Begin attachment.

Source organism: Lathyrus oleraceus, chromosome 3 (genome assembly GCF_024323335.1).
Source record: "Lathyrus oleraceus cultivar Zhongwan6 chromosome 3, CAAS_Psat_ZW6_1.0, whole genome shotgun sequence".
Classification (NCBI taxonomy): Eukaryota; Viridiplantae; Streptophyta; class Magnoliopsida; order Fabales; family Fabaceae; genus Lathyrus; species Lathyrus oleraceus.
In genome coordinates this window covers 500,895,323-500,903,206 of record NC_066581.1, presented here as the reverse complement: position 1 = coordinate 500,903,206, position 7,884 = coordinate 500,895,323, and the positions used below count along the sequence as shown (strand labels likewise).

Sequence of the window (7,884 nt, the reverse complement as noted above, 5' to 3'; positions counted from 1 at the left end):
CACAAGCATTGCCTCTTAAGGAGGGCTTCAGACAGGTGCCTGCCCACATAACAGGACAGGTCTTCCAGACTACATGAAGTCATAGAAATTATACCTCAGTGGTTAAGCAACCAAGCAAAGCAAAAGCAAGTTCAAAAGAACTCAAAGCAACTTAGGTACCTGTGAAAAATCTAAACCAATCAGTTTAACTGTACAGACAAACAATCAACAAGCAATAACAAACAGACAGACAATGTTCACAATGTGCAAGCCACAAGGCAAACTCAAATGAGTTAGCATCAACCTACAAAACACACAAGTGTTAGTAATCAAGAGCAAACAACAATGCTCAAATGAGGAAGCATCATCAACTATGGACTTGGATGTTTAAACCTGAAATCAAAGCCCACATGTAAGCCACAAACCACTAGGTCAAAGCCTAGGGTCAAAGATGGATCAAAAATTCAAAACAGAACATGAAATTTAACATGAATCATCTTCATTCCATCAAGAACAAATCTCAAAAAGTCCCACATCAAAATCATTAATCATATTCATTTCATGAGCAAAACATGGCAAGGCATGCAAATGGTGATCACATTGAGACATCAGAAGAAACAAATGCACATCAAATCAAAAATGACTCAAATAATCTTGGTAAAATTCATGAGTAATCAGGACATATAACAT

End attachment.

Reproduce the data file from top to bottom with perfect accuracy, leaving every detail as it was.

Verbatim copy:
Source organism: Lathyrus oleraceus, chromosome 3 (genome assembly GCF_024323335.1).
Source record: "Lathyrus oleraceus cultivar Zhongwan6 chromosome 3, CAAS_Psat_ZW6_1.0, whole genome shotgun sequence".
Classification (NCBI taxonomy): Eukaryota; Viridiplantae; Streptophyta; class Magnoliopsida; order Fabales; family Fabaceae; genus Lathyrus; species Lathyrus oleraceus.
In genome coordinates this window covers 500,895,323-500,903,206 of record NC_066581.1, presented here as the reverse complement: position 1 = coordinate 500,903,206, position 7,884 = coordinate 500,895,323, and the positions used below count along the sequence as shown (strand labels likewise).

Sequence of the window (7,884 nt, the reverse complement as noted above, 5' to 3'; positions counted from 1 at the left end):
CACAAGCATTGCCTCTTAAGGAGGGCTTCAGACAGGTGCCTGCCCACATAACAGGACAGGTCTTCCAGACTACATGAAGTCATAGAAATTATACCTCAGTGGTTAAGCAACCAAGCAAAGCAAAAGCAAGTTCAAAAGAACTCAAAGCAACTTAGGTACCTGTGAAAAATCTAAACCAATCAGTTTAACTGTACAGACAAACAATCAACAAGCAATAACAAACAGACAGACAATGTTCACAATGTGCAAGCCACAAGGCAAACTCAAATGAGTTAGCATCAACCTACAAAACACACAAGTGTTAGTAATCAAGAGCAAACAACAATGCTCAAATGAGGAAGCATCATCAACTATGGACTTGGATGTTTAAACCTGAAATCAAAGCCCACATGTAAGCCACAAACCACTAGGTCAAAGCCTAGGGTCAAAGATGGATCAAAAATTCAAAACAGAACATGAAATTTAACATGAATCATCTTCATTCCATCAAGAACAAATCTCAAAAAGTCCCACATCAAAATCATTAATCATATTCATTTCATGAGCAAAACATGGCAAGGCATGCAAATGGTGATCACATTGAGACATCAGAAGAAACAAATGCACATCAAATCAAAAATGACTCAAATAATCTTGGTAAAATTCATGAGTAATCAGGACATATAACAT